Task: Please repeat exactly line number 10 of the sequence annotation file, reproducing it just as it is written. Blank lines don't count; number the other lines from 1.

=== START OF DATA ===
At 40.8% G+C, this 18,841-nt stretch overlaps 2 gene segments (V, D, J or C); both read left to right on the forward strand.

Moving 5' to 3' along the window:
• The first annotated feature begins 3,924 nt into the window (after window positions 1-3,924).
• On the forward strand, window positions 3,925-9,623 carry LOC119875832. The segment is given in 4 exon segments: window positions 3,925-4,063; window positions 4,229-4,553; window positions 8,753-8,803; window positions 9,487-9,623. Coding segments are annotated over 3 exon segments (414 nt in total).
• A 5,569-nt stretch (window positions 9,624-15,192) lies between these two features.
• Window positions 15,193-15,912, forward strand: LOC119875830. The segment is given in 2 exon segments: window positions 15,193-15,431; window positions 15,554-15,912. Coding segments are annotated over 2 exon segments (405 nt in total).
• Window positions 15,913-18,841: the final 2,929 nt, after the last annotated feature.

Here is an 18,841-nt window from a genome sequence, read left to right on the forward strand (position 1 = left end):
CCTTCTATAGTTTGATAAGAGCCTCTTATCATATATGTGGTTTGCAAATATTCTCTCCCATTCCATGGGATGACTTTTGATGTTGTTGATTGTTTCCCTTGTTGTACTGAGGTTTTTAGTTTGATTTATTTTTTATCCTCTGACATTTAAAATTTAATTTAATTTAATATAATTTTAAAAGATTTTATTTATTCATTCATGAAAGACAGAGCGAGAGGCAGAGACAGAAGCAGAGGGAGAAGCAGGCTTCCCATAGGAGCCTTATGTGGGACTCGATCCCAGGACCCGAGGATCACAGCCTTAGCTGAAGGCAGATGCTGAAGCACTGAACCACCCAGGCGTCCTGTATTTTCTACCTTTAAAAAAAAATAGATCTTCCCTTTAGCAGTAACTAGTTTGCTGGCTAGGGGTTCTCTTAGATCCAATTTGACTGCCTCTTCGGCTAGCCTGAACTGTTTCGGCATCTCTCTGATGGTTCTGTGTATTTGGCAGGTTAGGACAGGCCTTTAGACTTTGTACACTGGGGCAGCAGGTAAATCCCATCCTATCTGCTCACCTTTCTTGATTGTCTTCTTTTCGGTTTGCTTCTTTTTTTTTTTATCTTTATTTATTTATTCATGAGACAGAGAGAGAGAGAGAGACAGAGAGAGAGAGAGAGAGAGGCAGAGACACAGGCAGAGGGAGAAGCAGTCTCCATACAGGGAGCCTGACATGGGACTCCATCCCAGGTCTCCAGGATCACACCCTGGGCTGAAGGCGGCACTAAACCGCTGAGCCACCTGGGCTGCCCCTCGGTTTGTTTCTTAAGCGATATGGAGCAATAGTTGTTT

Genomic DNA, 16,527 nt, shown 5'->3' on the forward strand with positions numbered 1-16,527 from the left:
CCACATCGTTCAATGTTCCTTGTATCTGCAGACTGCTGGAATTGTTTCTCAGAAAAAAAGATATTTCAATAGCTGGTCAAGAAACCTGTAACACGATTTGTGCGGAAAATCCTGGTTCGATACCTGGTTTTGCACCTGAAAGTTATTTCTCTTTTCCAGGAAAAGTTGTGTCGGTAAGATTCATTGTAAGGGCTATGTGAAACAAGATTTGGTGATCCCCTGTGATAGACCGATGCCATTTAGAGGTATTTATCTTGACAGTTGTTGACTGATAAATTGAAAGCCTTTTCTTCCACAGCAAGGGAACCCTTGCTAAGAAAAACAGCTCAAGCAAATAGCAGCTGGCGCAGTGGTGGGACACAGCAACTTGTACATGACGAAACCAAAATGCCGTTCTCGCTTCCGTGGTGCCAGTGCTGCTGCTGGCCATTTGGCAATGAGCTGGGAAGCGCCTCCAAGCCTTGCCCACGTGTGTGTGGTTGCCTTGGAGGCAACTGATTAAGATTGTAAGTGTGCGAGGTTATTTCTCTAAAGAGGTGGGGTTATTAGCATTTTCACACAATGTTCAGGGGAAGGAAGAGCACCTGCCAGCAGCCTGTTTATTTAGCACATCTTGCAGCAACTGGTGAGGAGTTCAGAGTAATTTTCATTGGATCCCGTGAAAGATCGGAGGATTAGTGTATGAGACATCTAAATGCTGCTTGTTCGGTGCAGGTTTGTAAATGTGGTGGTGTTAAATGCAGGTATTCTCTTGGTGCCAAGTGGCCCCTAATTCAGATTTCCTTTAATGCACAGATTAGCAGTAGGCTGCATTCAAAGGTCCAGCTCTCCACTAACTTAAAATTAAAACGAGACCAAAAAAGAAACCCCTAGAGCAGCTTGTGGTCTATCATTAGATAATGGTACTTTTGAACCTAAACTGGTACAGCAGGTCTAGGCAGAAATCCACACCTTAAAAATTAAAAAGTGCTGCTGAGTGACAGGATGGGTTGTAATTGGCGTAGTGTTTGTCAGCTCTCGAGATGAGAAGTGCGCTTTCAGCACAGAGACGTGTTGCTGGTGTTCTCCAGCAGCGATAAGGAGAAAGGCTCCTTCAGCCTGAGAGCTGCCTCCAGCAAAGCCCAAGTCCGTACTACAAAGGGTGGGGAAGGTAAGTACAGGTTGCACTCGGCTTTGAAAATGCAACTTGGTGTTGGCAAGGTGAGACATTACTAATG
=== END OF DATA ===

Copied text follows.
Genomic DNA, 16,527 nt, shown 5'->3' on the forward strand with positions numbered 1-16,527 from the left: